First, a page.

Record Display for the EPA National Library Catalog


Main Title Women in the Field : America's Pioneering Women Naturalists /
Author Bonta, Marcia,
Publisher Texas A & M University Press,
Year Published 1991
OCLC Number 22623848
ISBN 089096467X; 9780890964675; 0890964890; 9780890964897
Subjects Women naturalists--United States--Biography ; women (female humans) ; Women--United States--Biography ; Naturwissenschaftlerin ; Biografie ; USA ; Biologen ; Natuurlijke historie ; Vrouwen ; Femmes naturalistes-- Etats-Unis--Biographies ; Geschichte (1700-1970)
Library Call Number Additional Info Location Last
EJAM WISE QH26.B66 1991 WISE Region 3 Library/Philadelphia, PA 09/13/2013
Edition 1st ed.
Collation xix, 299 pages : illustrations ; 24 cm
Includes bibliographical references (pages 273-287) and index.
Contents Notes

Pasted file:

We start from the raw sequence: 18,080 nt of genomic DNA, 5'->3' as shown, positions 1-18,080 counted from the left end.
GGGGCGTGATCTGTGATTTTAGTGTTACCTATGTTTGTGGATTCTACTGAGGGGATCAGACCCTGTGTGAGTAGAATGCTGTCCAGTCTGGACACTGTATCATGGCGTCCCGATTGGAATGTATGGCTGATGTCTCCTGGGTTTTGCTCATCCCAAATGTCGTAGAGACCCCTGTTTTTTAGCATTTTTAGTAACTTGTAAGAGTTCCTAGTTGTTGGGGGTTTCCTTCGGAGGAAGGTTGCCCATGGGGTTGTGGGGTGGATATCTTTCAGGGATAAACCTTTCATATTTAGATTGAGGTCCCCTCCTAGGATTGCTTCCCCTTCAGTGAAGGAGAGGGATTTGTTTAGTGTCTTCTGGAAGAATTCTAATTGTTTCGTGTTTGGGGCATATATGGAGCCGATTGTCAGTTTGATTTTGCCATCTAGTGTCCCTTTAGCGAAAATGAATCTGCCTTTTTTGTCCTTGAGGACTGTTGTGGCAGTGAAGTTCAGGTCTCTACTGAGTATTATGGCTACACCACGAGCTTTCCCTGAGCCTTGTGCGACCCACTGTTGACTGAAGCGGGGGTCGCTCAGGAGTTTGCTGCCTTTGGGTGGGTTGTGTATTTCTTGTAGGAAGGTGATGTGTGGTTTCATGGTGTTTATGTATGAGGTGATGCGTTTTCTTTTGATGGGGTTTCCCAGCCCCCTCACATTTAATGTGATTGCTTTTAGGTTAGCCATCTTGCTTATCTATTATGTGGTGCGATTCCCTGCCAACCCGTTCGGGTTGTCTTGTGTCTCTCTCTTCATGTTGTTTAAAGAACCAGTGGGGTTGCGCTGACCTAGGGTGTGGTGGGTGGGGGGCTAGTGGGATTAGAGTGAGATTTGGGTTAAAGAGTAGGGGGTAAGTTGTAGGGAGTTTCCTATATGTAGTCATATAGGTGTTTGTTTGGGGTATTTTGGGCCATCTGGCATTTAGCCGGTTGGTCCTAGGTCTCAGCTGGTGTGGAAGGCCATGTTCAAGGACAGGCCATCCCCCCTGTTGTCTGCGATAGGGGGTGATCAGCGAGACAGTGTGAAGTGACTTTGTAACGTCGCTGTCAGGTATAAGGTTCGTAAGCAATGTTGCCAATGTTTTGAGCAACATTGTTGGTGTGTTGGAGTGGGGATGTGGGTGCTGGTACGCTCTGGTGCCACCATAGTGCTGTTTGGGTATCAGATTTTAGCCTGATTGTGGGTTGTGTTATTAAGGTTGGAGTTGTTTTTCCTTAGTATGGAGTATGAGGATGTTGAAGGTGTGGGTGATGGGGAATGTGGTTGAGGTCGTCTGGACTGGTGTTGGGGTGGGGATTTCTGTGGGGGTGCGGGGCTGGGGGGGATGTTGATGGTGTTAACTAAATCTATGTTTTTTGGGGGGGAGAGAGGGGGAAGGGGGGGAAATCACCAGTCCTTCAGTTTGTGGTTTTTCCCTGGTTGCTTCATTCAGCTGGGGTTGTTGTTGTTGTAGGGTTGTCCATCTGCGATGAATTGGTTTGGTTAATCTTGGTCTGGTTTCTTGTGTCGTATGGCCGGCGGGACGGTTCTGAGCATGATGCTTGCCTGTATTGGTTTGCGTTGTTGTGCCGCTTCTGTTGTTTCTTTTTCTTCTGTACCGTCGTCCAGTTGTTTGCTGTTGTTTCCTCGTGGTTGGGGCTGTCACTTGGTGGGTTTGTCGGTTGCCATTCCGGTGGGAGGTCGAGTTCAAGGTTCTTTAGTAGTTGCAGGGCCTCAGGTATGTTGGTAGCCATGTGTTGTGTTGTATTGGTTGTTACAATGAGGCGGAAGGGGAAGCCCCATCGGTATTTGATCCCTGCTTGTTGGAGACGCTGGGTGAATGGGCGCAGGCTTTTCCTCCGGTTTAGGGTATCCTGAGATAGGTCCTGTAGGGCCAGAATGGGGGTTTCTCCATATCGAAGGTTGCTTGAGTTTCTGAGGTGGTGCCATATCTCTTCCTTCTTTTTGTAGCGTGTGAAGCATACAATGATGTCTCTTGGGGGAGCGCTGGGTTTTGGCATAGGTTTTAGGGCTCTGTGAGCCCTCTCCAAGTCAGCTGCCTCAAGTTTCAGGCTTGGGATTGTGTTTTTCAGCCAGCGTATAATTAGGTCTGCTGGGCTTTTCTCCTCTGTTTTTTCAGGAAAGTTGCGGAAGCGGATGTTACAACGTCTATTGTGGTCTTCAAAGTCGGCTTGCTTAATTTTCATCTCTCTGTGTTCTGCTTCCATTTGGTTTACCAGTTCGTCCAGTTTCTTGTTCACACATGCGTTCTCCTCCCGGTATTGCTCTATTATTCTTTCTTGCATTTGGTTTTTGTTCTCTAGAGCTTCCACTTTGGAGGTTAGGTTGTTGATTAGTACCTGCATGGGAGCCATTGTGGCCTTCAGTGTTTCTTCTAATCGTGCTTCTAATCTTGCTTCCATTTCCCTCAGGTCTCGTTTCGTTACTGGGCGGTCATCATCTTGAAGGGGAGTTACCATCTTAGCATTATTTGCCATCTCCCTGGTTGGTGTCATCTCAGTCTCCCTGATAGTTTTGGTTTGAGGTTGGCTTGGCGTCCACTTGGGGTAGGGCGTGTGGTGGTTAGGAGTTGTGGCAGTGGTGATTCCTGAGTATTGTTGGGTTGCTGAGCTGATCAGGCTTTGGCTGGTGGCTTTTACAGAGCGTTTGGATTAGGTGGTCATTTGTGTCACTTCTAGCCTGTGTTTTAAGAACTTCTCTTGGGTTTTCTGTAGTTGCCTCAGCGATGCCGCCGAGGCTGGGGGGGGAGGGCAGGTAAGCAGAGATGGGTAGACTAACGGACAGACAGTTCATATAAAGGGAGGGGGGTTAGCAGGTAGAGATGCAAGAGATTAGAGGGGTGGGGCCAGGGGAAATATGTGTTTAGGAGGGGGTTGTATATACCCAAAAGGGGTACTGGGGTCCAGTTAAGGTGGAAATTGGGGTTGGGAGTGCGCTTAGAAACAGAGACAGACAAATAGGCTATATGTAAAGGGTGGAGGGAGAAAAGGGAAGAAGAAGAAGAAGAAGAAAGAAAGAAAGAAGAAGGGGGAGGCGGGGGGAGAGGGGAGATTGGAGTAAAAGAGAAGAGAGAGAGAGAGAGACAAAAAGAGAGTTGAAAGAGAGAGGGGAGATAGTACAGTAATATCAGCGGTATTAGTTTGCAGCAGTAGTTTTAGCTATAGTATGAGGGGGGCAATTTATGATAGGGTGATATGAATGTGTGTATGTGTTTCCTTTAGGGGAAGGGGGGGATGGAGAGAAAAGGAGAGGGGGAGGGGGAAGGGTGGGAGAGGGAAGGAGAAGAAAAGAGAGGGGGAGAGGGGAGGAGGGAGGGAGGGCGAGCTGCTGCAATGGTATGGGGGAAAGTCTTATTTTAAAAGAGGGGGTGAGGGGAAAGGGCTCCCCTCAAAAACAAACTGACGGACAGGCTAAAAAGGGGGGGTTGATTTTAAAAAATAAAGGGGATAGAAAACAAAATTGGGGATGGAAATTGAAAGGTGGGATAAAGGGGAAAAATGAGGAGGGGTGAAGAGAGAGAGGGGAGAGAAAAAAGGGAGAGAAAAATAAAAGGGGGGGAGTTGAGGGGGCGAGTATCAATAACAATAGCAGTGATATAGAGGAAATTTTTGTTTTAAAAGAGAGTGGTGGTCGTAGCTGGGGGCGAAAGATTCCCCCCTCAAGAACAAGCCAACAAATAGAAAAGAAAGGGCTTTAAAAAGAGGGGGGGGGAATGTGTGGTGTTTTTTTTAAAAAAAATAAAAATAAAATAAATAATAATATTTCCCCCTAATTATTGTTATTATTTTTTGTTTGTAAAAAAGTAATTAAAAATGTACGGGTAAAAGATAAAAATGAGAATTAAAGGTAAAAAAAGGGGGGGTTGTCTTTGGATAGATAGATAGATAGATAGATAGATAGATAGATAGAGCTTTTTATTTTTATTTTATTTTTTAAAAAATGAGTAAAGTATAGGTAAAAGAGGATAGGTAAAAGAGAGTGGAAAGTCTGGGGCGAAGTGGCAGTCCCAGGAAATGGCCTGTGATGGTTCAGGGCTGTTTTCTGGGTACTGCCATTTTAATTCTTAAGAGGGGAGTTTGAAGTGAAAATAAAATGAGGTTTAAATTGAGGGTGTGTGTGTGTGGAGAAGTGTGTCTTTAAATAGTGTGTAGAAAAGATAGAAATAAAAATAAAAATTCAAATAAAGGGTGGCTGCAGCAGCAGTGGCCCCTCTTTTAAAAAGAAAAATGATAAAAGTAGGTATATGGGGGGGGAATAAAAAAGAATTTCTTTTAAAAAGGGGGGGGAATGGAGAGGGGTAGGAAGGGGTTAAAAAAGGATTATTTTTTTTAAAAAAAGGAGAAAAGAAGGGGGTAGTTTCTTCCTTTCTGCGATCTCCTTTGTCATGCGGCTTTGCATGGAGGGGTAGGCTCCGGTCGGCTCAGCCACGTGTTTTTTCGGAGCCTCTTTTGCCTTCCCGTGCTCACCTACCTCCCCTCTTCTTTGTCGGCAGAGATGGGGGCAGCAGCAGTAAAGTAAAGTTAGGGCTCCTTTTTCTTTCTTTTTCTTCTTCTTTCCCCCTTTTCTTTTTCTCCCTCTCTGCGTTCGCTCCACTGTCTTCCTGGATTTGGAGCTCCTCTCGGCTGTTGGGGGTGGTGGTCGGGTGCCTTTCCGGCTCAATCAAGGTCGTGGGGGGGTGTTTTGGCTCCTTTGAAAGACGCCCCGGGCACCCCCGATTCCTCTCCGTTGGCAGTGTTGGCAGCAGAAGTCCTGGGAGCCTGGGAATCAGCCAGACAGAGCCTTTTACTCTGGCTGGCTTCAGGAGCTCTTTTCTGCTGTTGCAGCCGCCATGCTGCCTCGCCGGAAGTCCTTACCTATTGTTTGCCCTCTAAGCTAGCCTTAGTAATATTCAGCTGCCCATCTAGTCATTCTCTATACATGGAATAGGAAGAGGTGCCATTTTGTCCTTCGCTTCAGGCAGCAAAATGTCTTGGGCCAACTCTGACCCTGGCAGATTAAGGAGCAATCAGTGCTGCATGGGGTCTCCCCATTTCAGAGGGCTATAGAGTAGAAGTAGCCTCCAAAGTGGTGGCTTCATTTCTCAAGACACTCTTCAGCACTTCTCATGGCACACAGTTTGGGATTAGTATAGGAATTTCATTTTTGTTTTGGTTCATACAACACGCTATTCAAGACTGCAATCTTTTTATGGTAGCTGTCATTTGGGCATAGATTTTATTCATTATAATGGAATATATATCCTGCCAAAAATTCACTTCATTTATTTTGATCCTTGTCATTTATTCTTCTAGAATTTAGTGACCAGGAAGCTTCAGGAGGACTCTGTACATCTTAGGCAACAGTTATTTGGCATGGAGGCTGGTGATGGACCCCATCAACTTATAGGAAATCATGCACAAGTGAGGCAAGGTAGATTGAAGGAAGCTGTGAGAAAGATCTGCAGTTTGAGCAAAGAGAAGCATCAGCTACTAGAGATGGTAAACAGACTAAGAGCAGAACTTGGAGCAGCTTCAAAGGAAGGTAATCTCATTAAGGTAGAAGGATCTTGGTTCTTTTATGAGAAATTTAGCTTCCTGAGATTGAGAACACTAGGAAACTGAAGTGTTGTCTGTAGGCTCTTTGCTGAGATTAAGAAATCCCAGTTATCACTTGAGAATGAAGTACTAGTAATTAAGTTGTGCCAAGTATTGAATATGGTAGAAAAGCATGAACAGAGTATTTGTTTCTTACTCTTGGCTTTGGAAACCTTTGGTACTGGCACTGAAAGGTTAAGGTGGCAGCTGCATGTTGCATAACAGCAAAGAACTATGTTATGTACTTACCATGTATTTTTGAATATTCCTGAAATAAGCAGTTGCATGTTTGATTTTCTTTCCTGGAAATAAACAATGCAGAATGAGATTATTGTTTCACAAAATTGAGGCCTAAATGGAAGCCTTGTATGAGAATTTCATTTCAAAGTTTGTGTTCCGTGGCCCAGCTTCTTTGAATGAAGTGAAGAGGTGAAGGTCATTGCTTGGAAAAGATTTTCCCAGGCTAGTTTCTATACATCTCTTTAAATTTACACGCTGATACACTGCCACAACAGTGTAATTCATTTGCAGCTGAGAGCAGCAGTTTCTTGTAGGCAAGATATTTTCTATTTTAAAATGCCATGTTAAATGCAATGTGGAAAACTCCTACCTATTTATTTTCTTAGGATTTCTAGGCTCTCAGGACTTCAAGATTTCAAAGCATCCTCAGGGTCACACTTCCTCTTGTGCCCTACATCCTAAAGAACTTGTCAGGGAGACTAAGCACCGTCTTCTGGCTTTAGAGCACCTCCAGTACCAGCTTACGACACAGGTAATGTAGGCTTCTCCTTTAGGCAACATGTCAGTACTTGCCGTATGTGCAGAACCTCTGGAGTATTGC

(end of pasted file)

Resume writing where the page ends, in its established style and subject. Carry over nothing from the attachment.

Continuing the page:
"Typically, men dominated the study of the outdoors in the late eighteenth through the early twentieth centuries. But there were women in the field, too - sometimes accompanying men and sometimes independent of them. Marcia Myers Bonta gives biographies of twenty-five of these naturalists in this well-detailed study. In addition to a group she considers pioneers, Bonta divides the women by the subject of their study: naturalists, botanists, entomologists, ornithologists, and ecologists. She shows these women in all their individuality, as field persons, as professionals, and as friends with others in their field. A handful were recognized experts. Agnes Chase was considered the best agrostologist in the world; Alice Eastwood was made honorary president of the seventh International Botanical Congress in Sweden; Elizabeth Gertrude Knight Britton was called the mother of bryology. In the 1950s conservationist Rachel Carson became a well-known voice in the fight against pesticides, and in 1962 she published Silent Spring, a chilling account of the effects of pesticides on people, wildlife, and the environment. Others were less well known. Jane Colden did botanical work and drawing in the 1740s and 1750s, with the support of her father. Martha Maxwell began a new method of taxidermy in the 1860s, displaying animals in their habitat. Kate Brandegee, of California, hid her identity from the established botanical community in the East for many years, knowing they would look down on dissenting work done not only in the West but by a woman. The book provides insight and information about the history of American nature study as well as women's roles in the natural sciences." --